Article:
Ideas can come from some pretty unexpected places. I was reading a Patagonia catalog which, these days is filled with stories about the outdoor way of life in a very philosophical, insightful way when one hit.In this particular article they talked about those who ski real mountains, not the groomed trails, the really hair-raising sheer drop ones. The people they talked about were farmers in the warmer months and skiers when deep snow arrived.
But, the thing that got me thinking was when they spoke about how we are so insulated and isolated from nature. We do everything we can to keep it at bay and seldom in it when it’s raw. Then it hit me – what if the climate crisis had a really positive effect? If you think that everything happens for the ultimate good, which I do (even the hard stuff, even when I lose sight of it), then there is good that will come from this crisis.
It went further. What if the climate crisis existed to bring us back to interface with real nature again, not quite as when we had just started to walk upright, but still in the earlier days of humanity?What if the gift of this is to help us remember that we are animals. Maybe highly developed for the most part, but still animals. And that as such we are meant to interact with the natural world, not insulate ourselves from it. I think what’s going on in our climate is a combination of many things, but here we are, whatever the cause. And, now we have to deal with it. No government, no organization can insulate us from it. It is here. It reminds us that nature is larger and stronger than we are. We have to learn to live with her. It might mean that we move from the place we have lived for a long time as is happening in some countries. That maybe we go back to being nomads, in a sense. Obviously, as the coastlines change (they already are here in South Carolina and in Rhode Island and other states) and we begin to move to live in areas not affected by the rise of the seas we will leave the place we grew up in or the place our family has lived for generations. We also need to move from places that are becoming arid so traditional crops will not grow. Mother Natures is having her say and we cannot ignore her. She reminds us of our place in the world. We do not dominate or subdue her, we are part of her and need to relearn how to live within her limits.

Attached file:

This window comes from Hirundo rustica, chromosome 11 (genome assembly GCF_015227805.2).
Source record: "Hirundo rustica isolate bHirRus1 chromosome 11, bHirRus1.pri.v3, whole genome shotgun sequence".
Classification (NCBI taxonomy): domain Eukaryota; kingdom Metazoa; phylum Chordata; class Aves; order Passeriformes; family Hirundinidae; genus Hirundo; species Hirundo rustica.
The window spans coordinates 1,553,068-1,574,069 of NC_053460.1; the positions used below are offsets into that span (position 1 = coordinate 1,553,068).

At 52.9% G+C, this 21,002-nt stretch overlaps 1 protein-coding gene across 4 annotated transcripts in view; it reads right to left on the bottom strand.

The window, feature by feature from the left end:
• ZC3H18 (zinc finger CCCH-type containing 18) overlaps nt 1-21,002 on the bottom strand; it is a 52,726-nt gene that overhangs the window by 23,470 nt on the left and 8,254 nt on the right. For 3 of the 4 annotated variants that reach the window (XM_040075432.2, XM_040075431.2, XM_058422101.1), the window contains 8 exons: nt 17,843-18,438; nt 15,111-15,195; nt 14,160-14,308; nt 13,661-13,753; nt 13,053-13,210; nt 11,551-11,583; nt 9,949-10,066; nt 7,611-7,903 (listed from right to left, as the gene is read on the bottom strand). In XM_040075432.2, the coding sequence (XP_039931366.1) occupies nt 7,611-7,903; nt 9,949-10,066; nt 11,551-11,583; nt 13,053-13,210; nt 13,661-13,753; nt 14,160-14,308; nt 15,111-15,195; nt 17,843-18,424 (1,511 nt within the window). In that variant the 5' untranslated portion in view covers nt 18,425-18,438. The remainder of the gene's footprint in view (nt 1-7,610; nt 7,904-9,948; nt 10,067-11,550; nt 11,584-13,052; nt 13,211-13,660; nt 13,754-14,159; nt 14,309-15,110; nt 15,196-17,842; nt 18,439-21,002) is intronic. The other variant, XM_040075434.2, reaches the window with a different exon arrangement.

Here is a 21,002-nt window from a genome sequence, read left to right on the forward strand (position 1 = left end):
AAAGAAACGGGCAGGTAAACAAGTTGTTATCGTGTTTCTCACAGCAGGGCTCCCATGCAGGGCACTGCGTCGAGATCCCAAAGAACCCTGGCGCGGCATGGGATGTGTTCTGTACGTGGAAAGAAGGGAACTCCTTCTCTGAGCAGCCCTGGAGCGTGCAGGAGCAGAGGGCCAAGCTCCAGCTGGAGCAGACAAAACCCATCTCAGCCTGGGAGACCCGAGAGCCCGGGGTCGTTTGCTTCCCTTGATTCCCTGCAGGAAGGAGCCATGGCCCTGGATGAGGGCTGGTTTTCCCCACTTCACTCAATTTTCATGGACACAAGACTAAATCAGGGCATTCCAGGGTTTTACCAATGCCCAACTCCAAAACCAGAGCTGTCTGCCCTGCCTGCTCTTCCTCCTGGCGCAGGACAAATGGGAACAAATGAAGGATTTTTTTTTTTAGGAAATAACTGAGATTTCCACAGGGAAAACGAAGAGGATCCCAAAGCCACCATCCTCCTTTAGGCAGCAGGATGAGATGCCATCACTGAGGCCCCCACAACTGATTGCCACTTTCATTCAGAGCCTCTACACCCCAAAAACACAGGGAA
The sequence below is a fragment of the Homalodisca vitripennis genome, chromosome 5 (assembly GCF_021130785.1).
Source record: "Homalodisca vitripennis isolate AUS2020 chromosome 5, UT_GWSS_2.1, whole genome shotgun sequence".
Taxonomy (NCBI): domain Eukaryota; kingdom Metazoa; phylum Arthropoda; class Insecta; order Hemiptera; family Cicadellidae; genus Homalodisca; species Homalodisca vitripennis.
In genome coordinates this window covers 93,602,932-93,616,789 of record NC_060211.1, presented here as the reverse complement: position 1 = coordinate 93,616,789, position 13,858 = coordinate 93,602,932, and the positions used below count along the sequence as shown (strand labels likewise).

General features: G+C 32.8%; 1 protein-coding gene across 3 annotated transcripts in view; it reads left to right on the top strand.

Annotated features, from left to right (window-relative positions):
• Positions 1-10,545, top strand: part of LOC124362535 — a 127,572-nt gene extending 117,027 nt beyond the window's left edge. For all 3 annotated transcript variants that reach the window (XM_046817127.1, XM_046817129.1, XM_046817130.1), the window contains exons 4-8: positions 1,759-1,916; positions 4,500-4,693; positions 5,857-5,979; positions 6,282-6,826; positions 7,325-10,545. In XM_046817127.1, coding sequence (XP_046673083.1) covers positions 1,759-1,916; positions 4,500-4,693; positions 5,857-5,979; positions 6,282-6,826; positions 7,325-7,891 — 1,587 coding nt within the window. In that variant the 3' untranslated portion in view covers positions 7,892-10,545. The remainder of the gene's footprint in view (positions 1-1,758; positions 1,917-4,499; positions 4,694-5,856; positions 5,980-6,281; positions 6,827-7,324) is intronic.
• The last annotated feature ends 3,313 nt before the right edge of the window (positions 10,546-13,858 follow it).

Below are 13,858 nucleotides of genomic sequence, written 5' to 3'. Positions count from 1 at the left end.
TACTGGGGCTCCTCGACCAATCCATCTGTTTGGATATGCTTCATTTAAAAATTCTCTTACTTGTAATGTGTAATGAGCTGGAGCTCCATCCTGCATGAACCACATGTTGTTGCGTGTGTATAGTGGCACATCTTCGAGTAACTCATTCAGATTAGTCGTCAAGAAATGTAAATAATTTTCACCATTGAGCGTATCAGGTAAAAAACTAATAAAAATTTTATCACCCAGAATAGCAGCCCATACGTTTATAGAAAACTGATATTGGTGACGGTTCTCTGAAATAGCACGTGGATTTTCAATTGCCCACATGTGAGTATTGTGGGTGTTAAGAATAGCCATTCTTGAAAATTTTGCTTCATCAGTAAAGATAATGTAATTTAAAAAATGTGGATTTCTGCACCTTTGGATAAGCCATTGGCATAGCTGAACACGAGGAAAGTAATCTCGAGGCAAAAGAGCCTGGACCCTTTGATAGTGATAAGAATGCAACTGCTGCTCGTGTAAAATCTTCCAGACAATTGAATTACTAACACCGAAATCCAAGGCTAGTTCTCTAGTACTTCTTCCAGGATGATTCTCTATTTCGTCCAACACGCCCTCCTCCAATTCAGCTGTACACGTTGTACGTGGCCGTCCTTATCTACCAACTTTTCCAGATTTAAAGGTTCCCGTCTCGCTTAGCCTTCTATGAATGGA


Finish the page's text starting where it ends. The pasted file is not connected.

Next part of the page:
The irony in all of this, is those who could teach us how to do that and those who have done it for many generations are the very ones whose land we have taken and whom we have placed on reservations and sought to integrate into our ways. The Native Americans and all indigenous peoples. They knew the secrets of living with nature that we so desperately need now. Our solutions usually create more problems because we have not learned how to live with nature. We seek to keep her at bay or subdue her. That is no longer working. And, it will only become more obvious as time goes on.
But, if we are wise enough to learn a new way (actually the old way) of living with nature, we might just be okay. If we continue on the course of thinking humans know better and nature is there at our command, we will learn the hard way.
One of the ways humans are seeking to deal with this crisis is not to deal with it. The idea of moving to other planets where we can repeat our pattern of ignoring nature is coming up. But even there we will have to deal with a hostile ecosystem. In the end we will learn we are just part of a much larger pattern. We are not the central focus and we never were.
Have fun learning from nature.
One thought on “The Biggest What If, by Dianne Shaver”
Such an interesting outlook, and I agree the Native Americans knew how to co-exist with nature!
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